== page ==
• PL1101E Introduction to Psychology (team teaching)
  • PL2131 Research and Statistical Methods I (undergraduate)
  • PL5221 Analysis of Psychological Data using GLM (postgraduate)
  • PL5222 Multivariate Statistics in Psychology (postgraduate)
  • PL5223 Psychometrics and Psychological Testing (postgraduate)
  • PL5225 Structural Equation Modeling (postgraduate)

5.2 Thesis topics that I may supervise

My research area is quantitative psychology–the statistical modeling of psychological data. If you are planning to study quantitative psychology, I suggest you to learn R, an open source statistical environment. If you are looking for thesis/dissertation topics, I suggest to read recent issues in the following journals.

I am interested in supervising topics in one of the followings areas.

Meta-analytic structural equation modeling (MASEM):

  • Evaluating goodness-of-fit indices in MASEM
  • Applications of MASEM in applied settings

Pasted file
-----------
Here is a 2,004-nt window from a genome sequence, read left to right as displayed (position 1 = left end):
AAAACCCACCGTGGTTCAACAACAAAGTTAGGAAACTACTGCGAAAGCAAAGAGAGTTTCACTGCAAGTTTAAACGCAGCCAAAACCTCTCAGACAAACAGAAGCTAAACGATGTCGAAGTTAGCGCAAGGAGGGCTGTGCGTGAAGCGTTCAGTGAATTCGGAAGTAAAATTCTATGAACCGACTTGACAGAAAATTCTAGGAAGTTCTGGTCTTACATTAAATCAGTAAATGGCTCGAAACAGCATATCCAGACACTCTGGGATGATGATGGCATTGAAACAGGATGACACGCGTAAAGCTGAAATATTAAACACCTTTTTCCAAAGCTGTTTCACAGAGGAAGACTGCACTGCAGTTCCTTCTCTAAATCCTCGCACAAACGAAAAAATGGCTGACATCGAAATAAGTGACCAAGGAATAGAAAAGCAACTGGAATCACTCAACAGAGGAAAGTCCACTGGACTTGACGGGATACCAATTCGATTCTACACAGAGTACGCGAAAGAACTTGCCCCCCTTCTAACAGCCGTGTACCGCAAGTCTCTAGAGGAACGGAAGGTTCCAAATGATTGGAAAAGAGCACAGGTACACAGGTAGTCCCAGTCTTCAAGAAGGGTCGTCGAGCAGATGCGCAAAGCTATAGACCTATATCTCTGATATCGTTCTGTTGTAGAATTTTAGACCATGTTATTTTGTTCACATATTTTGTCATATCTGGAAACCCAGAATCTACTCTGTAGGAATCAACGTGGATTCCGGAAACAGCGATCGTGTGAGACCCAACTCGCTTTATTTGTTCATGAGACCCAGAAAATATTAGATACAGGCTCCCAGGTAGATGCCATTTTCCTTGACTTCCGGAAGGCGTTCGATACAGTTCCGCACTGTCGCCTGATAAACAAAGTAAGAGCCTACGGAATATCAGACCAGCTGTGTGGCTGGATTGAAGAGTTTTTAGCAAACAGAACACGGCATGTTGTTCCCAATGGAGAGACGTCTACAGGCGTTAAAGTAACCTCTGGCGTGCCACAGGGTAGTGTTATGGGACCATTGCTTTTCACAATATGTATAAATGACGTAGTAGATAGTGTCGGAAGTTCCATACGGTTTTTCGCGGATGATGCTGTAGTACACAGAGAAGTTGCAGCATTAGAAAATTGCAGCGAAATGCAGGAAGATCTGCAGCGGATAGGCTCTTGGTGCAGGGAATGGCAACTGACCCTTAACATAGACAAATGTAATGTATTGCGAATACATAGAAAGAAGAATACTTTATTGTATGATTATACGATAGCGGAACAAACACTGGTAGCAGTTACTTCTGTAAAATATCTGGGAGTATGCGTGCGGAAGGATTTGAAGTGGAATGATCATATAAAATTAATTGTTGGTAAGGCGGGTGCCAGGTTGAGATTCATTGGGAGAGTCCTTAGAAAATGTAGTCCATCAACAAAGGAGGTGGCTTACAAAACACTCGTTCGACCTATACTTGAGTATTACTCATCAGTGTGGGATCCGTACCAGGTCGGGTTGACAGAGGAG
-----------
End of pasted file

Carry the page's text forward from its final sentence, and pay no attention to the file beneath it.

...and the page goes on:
• Exploring heterogeneity in MASEM
  • Background readings:
    • Becker, B. J. (2009). Model-based meta-analysis. In H. Cooper, L. V. Hedges, & J. C. Valentine (Eds.), The handbook of research synthesis and meta-analysis (2nd ed., pp. 377-395). New York: Russell Sage Foundation.
    • Cheung, M.W.-L. (2014). Fixed- and random-effects meta-analytic structural equation modeling: Examples and analyses in R. Behavior Research Methods, 46 29-40.
    • Cheung, M. W.-L. (2014). Fixed- and random-effects meta-analytic structural equation modeling: Examples and analyses in R. Behavior Research Methods, 46, 29-40.
    • Cheung, M.W.-L., & Chan, W. (2009). A two-stage approach to synthesizing covariance matrices in meta-analytic structural equation modeling. Structural Equation Modeling, 6, 28-53.
    • Cheung, M.W.-L., & Chan, W. (2005). Meta-analytic structural equation modeling: A two-stage approach. Psychological Methods, 10, 40-64.
    • Cheung, M.W.-L., & Chan, W. (2005). Classifying correlation matrices into relatively homogeneous subgroups: A cluster analytic approach. Educational and Psychological Measurement, 65, 954-979.